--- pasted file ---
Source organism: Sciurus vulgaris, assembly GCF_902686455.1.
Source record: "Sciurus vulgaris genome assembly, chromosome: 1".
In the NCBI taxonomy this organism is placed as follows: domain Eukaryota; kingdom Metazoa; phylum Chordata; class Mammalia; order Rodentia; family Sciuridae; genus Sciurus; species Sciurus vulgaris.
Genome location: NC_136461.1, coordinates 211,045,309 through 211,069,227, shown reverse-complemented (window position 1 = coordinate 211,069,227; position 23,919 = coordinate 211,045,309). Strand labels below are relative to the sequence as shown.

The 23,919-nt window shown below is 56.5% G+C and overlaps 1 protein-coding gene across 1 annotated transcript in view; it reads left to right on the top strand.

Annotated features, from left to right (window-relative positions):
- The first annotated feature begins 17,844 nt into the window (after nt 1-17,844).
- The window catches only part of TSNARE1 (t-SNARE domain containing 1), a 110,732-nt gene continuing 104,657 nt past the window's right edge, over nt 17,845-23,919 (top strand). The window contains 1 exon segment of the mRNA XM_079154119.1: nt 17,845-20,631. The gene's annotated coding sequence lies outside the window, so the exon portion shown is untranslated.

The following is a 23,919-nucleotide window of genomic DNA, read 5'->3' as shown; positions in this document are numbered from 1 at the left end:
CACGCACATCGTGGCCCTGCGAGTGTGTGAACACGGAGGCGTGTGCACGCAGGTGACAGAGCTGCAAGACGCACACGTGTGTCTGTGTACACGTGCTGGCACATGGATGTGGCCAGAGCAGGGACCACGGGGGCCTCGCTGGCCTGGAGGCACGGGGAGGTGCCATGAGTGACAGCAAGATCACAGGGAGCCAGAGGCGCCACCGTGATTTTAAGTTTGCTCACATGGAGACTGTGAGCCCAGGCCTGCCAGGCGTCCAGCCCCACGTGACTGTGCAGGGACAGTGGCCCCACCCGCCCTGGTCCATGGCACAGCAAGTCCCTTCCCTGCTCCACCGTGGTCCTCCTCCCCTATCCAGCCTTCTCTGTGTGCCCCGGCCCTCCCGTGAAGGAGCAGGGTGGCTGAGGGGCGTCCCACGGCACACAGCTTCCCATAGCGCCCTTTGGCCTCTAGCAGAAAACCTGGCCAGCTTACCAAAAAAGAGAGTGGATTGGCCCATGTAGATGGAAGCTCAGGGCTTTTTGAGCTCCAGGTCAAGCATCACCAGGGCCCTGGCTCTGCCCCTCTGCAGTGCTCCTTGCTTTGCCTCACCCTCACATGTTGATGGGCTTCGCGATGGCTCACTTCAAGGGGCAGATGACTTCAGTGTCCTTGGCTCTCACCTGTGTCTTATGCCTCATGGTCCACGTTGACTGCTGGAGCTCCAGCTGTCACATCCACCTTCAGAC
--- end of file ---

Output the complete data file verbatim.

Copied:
Source organism: Sciurus vulgaris, assembly GCF_902686455.1.
Source record: "Sciurus vulgaris genome assembly, chromosome: 1".
In the NCBI taxonomy this organism is placed as follows: domain Eukaryota; kingdom Metazoa; phylum Chordata; class Mammalia; order Rodentia; family Sciuridae; genus Sciurus; species Sciurus vulgaris.
Genome location: NC_136461.1, coordinates 211,045,309 through 211,069,227, shown reverse-complemented (window position 1 = coordinate 211,069,227; position 23,919 = coordinate 211,045,309). Strand labels below are relative to the sequence as shown.

The 23,919-nt window shown below is 56.5% G+C and overlaps 1 protein-coding gene across 1 annotated transcript in view; it reads left to right on the top strand.

Annotated features, from left to right (window-relative positions):
- The first annotated feature begins 17,844 nt into the window (after nt 1-17,844).
- The window catches only part of TSNARE1 (t-SNARE domain containing 1), a 110,732-nt gene continuing 104,657 nt past the window's right edge, over nt 17,845-23,919 (top strand). The window contains 1 exon segment of the mRNA XM_079154119.1: nt 17,845-20,631. The gene's annotated coding sequence lies outside the window, so the exon portion shown is untranslated.

The following is a 23,919-nucleotide window of genomic DNA, read 5'->3' as shown; positions in this document are numbered from 1 at the left end:
CACGCACATCGTGGCCCTGCGAGTGTGTGAACACGGAGGCGTGTGCACGCAGGTGACAGAGCTGCAAGACGCACACGTGTGTCTGTGTACACGTGCTGGCACATGGATGTGGCCAGAGCAGGGACCACGGGGGCCTCGCTGGCCTGGAGGCACGGGGAGGTGCCATGAGTGACAGCAAGATCACAGGGAGCCAGAGGCGCCACCGTGATTTTAAGTTTGCTCACATGGAGACTGTGAGCCCAGGCCTGCCAGGCGTCCAGCCCCACGTGACTGTGCAGGGACAGTGGCCCCACCCGCCCTGGTCCATGGCACAGCAAGTCCCTTCCCTGCTCCACCGTGGTCCTCCTCCCCTATCCAGCCTTCTCTGTGTGCCCCGGCCCTCCCGTGAAGGAGCAGGGTGGCTGAGGGGCGTCCCACGGCACACAGCTTCCCATAGCGCCCTTTGGCCTCTAGCAGAAAACCTGGCCAGCTTACCAAAAAAGAGAGTGGATTGGCCCATGTAGATGGAAGCTCAGGGCTTTTTGAGCTCCAGGTCAAGCATCACCAGGGCCCTGGCTCTGCCCCTCTGCAGTGCTCCTTGCTTTGCCTCACCCTCACATGTTGATGGGCTTCGCGATGGCTCACTTCAAGGGGCAGATGACTTCAGTGTCCTTGGCTCTCACCTGTGTCTTATGCCTCATGGTCCACGTTGACTGCTGGAGCTCCAGCTGTCACATCCACCTTCAGAC